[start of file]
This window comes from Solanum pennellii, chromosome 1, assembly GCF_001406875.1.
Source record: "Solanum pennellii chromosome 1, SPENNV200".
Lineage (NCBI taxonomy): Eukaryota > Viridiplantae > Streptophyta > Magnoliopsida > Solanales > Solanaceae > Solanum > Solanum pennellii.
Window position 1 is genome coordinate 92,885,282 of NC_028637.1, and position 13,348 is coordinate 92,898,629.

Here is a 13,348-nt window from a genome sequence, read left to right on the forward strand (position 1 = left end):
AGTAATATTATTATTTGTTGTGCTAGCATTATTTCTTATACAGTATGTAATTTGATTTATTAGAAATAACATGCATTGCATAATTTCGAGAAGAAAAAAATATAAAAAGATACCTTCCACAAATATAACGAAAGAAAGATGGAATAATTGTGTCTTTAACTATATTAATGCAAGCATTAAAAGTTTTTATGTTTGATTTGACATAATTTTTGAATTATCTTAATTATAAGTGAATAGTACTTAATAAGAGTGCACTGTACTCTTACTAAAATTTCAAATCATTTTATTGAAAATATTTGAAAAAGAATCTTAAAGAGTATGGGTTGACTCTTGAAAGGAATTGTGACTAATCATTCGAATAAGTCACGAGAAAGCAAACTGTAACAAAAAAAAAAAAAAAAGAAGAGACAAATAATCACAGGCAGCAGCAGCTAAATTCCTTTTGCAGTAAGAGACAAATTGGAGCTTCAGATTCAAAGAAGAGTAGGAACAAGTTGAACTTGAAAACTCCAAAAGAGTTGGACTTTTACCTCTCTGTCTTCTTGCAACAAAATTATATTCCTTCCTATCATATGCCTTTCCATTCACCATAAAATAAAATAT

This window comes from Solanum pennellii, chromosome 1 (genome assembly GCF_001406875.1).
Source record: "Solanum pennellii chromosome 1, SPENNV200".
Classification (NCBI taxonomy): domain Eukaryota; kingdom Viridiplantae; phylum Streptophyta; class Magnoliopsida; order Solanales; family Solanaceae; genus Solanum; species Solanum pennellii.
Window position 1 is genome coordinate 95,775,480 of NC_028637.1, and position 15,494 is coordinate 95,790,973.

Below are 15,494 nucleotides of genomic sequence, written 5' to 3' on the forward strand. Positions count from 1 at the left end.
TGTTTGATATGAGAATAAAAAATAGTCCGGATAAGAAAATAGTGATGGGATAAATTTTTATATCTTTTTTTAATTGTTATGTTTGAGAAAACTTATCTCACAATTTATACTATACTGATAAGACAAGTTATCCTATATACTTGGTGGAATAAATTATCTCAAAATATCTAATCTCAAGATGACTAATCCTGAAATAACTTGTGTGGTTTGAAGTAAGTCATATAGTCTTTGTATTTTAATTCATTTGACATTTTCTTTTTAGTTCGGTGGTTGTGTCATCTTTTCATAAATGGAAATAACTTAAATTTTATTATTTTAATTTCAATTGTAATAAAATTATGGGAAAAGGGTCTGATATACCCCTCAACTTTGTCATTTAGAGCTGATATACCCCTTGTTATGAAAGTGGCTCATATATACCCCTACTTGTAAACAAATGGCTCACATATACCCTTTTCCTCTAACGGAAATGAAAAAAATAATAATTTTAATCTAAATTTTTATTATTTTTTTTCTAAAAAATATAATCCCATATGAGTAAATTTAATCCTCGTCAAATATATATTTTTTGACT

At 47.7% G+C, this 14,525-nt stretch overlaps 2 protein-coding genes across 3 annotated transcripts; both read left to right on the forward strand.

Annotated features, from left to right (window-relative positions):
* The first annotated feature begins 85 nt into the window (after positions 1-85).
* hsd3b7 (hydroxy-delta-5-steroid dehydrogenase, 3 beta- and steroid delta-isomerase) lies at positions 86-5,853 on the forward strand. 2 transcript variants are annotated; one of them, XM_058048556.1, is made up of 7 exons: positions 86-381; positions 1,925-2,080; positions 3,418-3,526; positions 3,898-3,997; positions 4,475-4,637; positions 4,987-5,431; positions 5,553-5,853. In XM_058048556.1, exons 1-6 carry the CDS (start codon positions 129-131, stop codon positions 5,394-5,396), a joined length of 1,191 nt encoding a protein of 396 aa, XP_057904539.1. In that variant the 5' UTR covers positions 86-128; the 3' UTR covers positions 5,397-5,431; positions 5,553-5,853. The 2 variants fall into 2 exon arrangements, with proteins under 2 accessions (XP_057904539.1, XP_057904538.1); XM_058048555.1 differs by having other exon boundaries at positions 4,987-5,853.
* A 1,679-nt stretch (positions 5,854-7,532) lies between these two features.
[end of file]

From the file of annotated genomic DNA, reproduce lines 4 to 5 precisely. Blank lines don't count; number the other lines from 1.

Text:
Window position 1 is genome coordinate 92,885,282 of NC_028637.1, and position 13,348 is coordinate 92,898,629.

Here is a 13,348-nt window from a genome sequence, read left to right on the forward strand (position 1 = left end):